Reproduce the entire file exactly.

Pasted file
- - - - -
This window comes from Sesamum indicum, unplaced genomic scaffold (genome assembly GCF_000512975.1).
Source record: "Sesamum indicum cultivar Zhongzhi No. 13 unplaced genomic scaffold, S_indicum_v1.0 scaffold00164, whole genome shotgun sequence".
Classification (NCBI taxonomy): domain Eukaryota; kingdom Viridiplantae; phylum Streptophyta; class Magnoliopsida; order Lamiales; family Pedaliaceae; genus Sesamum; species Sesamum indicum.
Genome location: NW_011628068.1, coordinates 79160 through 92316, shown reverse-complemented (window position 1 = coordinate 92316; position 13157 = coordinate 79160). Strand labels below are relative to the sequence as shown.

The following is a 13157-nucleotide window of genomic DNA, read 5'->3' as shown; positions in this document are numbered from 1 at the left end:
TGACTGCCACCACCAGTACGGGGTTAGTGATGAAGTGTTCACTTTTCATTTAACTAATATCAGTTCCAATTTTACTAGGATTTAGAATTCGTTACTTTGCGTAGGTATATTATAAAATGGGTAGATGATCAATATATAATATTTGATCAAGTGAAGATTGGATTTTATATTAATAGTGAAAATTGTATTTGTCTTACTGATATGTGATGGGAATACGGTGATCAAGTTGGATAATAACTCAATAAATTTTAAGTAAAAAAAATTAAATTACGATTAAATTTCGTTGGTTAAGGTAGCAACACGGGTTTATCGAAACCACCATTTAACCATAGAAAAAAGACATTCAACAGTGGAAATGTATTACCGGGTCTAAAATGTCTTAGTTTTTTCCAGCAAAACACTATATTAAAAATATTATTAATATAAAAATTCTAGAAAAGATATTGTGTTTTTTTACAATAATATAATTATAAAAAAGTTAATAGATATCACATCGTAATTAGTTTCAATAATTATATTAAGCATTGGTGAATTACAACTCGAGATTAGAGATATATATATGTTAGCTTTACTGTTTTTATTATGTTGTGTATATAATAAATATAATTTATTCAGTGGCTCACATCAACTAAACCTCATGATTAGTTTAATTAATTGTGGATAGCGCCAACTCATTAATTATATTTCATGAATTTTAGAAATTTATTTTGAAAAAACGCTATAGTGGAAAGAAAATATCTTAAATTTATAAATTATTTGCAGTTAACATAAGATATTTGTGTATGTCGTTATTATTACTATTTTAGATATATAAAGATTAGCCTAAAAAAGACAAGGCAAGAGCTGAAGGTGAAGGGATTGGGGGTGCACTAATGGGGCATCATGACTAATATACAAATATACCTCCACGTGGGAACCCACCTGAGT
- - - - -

This window comes from Sesamum indicum, unplaced genomic scaffold (genome assembly GCF_000512975.1).
Source record: "Sesamum indicum cultivar Zhongzhi No. 13 unplaced genomic scaffold, S_indicum_v1.0 scaffold00164, whole genome shotgun sequence".
Classification (NCBI taxonomy): domain Eukaryota; kingdom Viridiplantae; phylum Streptophyta; class Magnoliopsida; order Lamiales; family Pedaliaceae; genus Sesamum; species Sesamum indicum.
Genome location: NW_011628068.1, coordinates 79160 through 92316, shown reverse-complemented (window position 1 = coordinate 92316; position 13157 = coordinate 79160). Strand labels below are relative to the sequence as shown.

The following is a 13157-nucleotide window of genomic DNA, read 5'->3' as shown; positions in this document are numbered from 1 at the left end:
TGACTGCCACCACCAGTACGGGGTTAGTGATGAAGTGTTCACTTTTCATTTAACTAATATCAGTTCCAATTTTACTAGGATTTAGAATTCGTTACTTTGCGTAGGTATATTATAAAATGGGTAGATGATCAATATATAATATTTGATCAAGTGAAGATTGGATTTTATATTAATAGTGAAAATTGTATTTGTCTTACTGATATGTGATGGGAATACGGTGATCAAGTTGGATAATAACTCAATAAATTTTAAGTAAAAAAAATTAAATTACGATTAAATTTCGTTGGTTAAGGTAGCAACACGGGTTTATCGAAACCACCATTTAACCATAGAAAAAAGACATTCAACAGTGGAAATGTATTACCGGGTCTAAAATGTCTTAGTTTTTTCCAGCAAAACACTATATTAAAAATATTATTAATATAAAAATTCTAGAAAAGATATTGTGTTTTTTTACAATAATATAATTATAAAAAAGTTAATAGATATCACATCGTAATTAGTTTCAATAATTATATTAAGCATTGGTGAATTACAACTCGAGATTAGAGATATATATATGTTAGCTTTACTGTTTTTATTATGTTGTGTATATAATAAATATAATTTATTCAGTGGCTCACATCAACTAAACCTCATGATTAGTTTAATTAATTGTGGATAGCGCCAACTCATTAATTATATTTCATGAATTTTAGAAATTTATTTTGAAAAAACGCTATAGTGGAAAGAAAATATCTTAAATTTATAAATTATTTGCAGTTAACATAAGATATTTGTGTATGTCGTTATTATTACTATTTTAGATATATAAAGATTAGCCTAAAAAAGACAAGGCAAGAGCTGAAGGTGAAGGGATTGGGGGTGCACTAATGGGGCATCATGACTAATATACAAATATACCTCCACGTGGGAACCCACCTGAGT